…kids who have spent time with Goosebumps will enjoy this sly takeoff of a phenomenon run amok.
Stanley reveals yet another dimension of her talents in her second novel (after A Time Apart), here serving up a witty story that manages to be both light and satisfying. Fifth-grade narrator Franny Sharp, having just entered yet another new school, cements her friendship with the independent Beamer as the two notice how many of the other kids in the cafeteria are playing, riotously and continuously, with Jelly Worm candies. Franny sees the connection between the sudden fad and writer I.M. Fine's latest Chillers book, The Worm Turns (in it the Jelly Worms come to life and destroy Cleveland). The next Chillers release, about a microwave that causes excruciating headaches, coincides with the outbreak of a virus characterized by... headaches. As Franny and Beamer investigate, Stanley cheerfully sends up horror series fiction, unfolds a mystery involving orphan twins separated in childhood and repeatedly testifies to the pleasures of reading classics and fluff. She creates depth with rich but offhand characterizations of family life (Franny's younger twins are named Zo and J.D., a fact delivered without jokiness) and by introducing tough subject matter (the painful effects of McCarthyism play a significant role). Superior entertainment, this work should engage both ambitious readers and diehard fans of the genre it satirizes. Ages 9-up. (Aug.) Copyright 2001 Cahners Business Information.
In this smartly plotted mystery, two middle-school kids investigate the strange effect of the "Chillers" horror series on their classmates. Franny, the new kid in town, is convinced that the books are responsible for the headache and seizure epidemics in Park Place Intermediate School. She convinces her new friend, Beamer, to help her figure out how to find the author, I. M. Fine. The stakes rise sharply when the next "Chillers" book causes potentially fatal reactions among young readersbut Franny and Beamer soon find that I. M. Fine's ultimate goal is more horrifying than anything they could imagine. Stanley puts the kids through a lot, but her characters are so resourceful that it's easy to believe every twist and turn of the story line. Every character in the book is well-drawn, even those who appear only briefly, and Stanley has a fine touch with dialogue. If this book isn't nominated for an Edgar Award, that would be the biggest mystery of all. 2001, HarperCollins, $15.95. Ages 9 to 13. Reviewer: Donna Freedman
Gr 4-6-Stanley explores the power of the written word in this lively suspense story. Franny and her family have just relocated to Baltimore, the latest in a long series of moves. Almost immediately, the fifth grader notices that practically everyone in her new school is crazy about Jelly Worms candy, made popular by the latest title in the "Chillers" series of horror novels that is making the rounds. It's an innocent enough fad, but then events take an insidious turn. First, a virus seemingly strikes only those who have read the next book in the series. Then, Sinister Serpent Surprise is published and an epidemic of snakelike behavior sweeps through schools across America. Franny is convinced that, somehow, the books induced these symptoms and determines to track down the reclusive author. Using reference material at the local library and the Internet, she and her friend Beamer find Ida May Fine. They discover that, indeed, Ida is using her books to avenge her father's death many years ago, and that her next book will be the ultimate weapon. Stanley's writing captures the flavor of horror novels, and at the same time brings in themes ranging from the House Un-American Activities Committee to the popularity of horror series and the effect of frequent relocation on children. This book will be enjoyed by fans of R. L. Stine and also by those who love a good mystery.-Terrie Dorio, Santa Monica Public Library, CA Copyright 2001 Cahners Business Information.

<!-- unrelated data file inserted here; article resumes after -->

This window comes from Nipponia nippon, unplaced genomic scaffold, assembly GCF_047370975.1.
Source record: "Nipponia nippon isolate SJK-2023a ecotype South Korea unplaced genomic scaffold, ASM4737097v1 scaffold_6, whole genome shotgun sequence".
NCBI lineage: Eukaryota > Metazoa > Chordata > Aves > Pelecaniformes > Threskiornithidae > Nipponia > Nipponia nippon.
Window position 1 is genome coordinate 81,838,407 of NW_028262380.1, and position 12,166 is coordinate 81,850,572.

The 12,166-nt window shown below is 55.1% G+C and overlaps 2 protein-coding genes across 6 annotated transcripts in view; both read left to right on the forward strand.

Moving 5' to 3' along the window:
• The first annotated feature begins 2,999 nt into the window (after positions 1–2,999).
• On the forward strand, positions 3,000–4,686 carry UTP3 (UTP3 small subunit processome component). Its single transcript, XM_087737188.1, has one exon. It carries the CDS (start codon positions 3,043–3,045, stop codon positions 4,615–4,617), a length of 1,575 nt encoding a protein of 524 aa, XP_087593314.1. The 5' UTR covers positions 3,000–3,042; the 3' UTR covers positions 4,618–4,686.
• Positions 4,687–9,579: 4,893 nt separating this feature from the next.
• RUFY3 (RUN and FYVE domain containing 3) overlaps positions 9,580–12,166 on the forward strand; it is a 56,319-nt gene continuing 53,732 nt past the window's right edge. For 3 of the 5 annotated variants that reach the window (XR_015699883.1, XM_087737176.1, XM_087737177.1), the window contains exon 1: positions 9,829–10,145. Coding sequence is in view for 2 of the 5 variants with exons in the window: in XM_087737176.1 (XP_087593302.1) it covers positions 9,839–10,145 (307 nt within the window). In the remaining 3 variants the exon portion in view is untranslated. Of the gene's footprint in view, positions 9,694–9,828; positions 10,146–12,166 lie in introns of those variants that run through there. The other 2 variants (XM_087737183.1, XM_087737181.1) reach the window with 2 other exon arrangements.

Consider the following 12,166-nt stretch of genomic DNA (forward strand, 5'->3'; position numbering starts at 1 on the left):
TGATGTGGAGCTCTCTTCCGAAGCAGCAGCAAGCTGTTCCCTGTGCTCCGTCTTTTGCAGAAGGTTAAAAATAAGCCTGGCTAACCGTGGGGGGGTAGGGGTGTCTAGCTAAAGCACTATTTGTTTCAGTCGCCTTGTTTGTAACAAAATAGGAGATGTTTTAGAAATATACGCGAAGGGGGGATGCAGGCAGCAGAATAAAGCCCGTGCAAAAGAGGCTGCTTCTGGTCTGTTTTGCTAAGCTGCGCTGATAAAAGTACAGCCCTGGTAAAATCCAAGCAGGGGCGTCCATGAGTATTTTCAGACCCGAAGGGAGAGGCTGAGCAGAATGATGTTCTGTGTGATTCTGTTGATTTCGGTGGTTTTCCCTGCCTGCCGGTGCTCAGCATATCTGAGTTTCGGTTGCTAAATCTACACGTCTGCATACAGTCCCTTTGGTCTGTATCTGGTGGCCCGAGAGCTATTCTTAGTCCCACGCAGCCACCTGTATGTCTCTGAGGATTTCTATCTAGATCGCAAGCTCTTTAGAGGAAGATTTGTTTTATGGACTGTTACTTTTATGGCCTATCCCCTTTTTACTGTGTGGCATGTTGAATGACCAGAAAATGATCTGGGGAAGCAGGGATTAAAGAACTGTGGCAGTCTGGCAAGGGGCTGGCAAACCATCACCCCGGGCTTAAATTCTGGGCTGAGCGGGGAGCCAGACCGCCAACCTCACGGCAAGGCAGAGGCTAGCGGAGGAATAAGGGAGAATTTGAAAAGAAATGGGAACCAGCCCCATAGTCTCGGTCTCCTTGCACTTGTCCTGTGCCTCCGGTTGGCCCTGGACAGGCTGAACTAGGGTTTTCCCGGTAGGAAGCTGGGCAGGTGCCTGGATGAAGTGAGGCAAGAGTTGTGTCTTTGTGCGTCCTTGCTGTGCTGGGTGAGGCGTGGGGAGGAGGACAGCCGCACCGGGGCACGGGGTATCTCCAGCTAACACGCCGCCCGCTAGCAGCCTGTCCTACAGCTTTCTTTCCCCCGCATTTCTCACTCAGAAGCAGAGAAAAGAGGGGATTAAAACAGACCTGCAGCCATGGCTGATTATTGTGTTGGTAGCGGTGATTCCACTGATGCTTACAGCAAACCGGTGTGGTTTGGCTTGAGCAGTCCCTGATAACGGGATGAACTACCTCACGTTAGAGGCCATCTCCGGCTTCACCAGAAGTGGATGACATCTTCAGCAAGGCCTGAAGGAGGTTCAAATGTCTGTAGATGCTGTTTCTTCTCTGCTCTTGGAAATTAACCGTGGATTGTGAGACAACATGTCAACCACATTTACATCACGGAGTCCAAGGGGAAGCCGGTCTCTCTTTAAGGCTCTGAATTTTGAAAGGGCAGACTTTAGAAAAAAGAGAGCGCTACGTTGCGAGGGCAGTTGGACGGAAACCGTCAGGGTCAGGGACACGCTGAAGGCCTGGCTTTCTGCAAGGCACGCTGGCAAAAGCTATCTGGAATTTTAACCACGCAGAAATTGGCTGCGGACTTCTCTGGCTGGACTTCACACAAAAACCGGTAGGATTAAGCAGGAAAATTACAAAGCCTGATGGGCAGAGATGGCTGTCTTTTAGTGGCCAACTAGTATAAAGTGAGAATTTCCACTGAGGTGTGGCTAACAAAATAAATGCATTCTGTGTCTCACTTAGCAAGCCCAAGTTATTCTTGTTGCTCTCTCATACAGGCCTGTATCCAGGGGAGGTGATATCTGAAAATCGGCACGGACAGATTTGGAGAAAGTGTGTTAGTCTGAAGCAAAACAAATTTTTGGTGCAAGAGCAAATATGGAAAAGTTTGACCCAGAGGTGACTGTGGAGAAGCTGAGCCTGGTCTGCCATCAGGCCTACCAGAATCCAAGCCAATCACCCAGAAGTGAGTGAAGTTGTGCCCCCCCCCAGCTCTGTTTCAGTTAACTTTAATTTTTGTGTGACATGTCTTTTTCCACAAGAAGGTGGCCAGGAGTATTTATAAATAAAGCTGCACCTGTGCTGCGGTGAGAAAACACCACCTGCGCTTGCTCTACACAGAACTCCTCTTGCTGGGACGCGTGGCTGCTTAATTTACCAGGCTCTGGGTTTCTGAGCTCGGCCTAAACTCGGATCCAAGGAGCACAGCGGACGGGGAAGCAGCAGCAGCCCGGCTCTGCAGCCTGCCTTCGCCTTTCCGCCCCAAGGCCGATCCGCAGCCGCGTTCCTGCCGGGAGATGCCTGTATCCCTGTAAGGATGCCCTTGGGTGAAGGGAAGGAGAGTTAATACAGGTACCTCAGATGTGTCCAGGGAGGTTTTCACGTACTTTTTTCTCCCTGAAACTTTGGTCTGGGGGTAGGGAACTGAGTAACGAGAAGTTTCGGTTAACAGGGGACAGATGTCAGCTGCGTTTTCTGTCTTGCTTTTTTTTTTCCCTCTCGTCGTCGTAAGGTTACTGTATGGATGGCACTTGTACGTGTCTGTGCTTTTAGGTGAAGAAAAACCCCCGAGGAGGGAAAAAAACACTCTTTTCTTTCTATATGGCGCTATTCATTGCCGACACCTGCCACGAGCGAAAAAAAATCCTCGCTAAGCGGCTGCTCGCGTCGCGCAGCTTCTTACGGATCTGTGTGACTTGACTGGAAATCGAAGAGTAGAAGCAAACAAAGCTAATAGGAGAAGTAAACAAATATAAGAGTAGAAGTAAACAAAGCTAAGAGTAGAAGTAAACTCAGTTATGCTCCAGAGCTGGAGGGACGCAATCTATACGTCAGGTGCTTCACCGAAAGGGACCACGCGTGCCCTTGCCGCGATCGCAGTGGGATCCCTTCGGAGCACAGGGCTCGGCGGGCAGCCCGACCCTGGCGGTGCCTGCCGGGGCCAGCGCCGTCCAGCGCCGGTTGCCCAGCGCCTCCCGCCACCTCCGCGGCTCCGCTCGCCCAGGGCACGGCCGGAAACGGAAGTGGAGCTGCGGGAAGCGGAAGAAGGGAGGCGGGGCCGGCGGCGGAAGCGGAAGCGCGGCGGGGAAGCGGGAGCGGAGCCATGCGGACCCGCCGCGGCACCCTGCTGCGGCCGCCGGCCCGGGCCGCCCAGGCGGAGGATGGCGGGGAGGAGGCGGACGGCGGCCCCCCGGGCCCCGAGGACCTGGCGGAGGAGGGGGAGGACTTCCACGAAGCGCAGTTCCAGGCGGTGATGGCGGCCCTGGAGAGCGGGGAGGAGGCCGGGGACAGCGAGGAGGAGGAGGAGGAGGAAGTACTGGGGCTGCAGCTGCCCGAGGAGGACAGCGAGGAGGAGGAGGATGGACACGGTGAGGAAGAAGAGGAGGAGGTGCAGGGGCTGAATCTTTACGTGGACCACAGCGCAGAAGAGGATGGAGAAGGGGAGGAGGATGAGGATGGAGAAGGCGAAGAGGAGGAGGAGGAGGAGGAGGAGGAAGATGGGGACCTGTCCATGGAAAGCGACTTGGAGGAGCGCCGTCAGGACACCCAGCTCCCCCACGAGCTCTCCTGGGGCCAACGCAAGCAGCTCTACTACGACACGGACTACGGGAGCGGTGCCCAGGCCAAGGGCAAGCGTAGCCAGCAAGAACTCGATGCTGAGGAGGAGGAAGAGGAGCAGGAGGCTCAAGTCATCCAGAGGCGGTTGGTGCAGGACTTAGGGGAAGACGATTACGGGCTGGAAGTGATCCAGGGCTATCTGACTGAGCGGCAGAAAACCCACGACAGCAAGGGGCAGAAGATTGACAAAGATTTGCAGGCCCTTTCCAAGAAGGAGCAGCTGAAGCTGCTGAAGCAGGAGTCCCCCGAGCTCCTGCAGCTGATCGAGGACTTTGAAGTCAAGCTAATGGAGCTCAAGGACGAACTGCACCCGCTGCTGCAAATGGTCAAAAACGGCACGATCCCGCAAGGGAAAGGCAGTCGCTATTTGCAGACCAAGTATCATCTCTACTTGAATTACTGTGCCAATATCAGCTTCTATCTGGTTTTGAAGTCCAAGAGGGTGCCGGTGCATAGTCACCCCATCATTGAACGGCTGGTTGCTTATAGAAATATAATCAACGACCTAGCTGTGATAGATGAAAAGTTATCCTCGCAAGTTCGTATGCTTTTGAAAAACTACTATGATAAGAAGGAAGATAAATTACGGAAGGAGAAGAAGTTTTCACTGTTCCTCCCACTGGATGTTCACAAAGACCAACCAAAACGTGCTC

A light-heartedly charming mystery for kids who will read and still enjoy a story with an uncomplicated view of the world. Franny's family moves all the time and her style is to make friends by taking a book to school to see who responds. Right away she meets Beamer and by being observant, they begin to puzzle out a mystery connected to the "Chiller" series of books written by I. M. Fine. Each new book in the series seems to have a different disturbing effect on its readers. When attempting to do some research on the author, Beamer and Franny find even stalwart "Something About the Author "lets them down. However, following a slim clue given in the first book Fine wrote, the two manage to track down the author and the mystery. The rabid reactions of Fine's fans to new titles and the mindless following of the crowd will draw appreciative chuckles from kids who may recognize if not themselves, then their friends. As the mystery unfolds, readers will sometimes be ahead of these detectives rooting for them to figure out some of the obvious aspects. Some pieces of the plot seem overly fortuitous, but all make sense within the framework given. Book aficionados will enjoy the realistic details of the search along with laughing over the exaggerated fantasy aspects of the plot. Unpretentiously fun. "(Fiction. 9-12)"